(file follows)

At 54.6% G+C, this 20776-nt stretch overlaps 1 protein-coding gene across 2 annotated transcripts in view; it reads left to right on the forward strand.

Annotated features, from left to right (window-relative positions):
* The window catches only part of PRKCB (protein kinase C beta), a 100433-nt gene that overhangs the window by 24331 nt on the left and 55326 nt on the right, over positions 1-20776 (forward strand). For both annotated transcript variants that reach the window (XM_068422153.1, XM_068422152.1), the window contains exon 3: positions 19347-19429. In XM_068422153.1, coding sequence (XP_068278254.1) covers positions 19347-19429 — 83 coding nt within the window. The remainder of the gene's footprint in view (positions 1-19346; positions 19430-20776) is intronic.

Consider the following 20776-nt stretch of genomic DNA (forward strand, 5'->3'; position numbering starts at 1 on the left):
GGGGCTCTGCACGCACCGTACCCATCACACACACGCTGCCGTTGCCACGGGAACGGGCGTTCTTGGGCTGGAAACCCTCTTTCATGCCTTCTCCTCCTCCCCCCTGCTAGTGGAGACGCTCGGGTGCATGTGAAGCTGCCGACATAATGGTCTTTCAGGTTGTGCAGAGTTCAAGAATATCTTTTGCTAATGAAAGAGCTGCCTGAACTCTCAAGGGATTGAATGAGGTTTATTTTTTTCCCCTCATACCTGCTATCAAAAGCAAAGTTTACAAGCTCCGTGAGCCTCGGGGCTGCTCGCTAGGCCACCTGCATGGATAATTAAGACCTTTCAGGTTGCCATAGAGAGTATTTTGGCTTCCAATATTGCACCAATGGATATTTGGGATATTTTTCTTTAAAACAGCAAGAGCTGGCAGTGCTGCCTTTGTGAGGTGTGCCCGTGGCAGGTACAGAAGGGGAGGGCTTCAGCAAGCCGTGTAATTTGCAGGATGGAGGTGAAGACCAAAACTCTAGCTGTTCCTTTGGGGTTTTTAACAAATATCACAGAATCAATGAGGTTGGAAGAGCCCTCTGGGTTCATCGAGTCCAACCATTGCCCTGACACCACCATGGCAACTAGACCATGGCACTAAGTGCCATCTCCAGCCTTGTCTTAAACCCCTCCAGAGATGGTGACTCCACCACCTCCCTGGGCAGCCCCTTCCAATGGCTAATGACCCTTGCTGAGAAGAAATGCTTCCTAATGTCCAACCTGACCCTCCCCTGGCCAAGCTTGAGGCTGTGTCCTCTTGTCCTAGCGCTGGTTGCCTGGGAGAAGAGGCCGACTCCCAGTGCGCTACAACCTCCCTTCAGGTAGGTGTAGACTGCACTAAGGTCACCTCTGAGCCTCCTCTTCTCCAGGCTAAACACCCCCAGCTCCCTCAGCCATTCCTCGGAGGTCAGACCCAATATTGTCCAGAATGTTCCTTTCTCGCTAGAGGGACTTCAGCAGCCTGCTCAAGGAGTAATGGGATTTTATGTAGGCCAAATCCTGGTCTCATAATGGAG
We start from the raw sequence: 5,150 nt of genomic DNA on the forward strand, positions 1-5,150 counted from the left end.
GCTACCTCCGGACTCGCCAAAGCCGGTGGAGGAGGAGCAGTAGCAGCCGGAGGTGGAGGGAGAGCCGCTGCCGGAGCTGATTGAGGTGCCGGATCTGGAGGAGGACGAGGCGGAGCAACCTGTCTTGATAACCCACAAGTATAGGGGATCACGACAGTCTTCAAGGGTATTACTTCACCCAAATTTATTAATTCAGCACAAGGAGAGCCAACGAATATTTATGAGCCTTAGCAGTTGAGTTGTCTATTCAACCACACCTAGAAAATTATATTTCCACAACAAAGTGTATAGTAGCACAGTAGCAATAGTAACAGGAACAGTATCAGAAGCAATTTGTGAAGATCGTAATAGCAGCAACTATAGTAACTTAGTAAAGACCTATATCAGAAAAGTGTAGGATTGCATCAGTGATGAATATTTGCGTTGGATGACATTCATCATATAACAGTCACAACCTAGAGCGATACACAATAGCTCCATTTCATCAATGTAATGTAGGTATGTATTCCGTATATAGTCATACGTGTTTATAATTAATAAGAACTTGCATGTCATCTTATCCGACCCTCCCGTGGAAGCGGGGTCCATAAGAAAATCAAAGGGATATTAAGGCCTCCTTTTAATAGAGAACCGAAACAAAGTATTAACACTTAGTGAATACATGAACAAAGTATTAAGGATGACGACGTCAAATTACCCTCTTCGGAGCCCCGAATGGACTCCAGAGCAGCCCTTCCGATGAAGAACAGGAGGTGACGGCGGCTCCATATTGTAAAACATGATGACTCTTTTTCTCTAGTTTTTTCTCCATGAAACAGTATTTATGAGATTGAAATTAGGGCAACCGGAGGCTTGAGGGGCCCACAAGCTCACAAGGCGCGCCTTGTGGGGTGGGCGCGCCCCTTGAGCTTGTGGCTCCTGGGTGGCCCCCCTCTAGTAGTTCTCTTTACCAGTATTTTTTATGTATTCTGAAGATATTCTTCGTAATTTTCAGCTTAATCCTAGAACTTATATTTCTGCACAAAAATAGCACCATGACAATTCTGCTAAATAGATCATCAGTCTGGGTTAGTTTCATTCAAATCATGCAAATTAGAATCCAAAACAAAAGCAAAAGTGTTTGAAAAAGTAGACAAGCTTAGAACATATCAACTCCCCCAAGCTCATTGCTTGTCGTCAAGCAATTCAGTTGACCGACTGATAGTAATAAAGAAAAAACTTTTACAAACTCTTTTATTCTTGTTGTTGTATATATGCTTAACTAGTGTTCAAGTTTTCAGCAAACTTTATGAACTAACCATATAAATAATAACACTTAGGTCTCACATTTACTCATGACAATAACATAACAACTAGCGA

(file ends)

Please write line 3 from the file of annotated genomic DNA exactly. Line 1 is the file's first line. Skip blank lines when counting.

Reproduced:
* The window catches only part of PRKCB (protein kinase C beta), a 100433-nt gene that overhangs the window by 24331 nt on the left and 55326 nt on the right, over positions 1-20776 (forward strand). For both annotated transcript variants that reach the window (XM_068422153.1, XM_068422152.1), the window contains exon 3: positions 19347-19429. In XM_068422153.1, coding sequence (XP_068278254.1) covers positions 19347-19429 — 83 coding nt within the window. The remainder of the gene's footprint in view (positions 1-19346; positions 19430-20776) is intronic.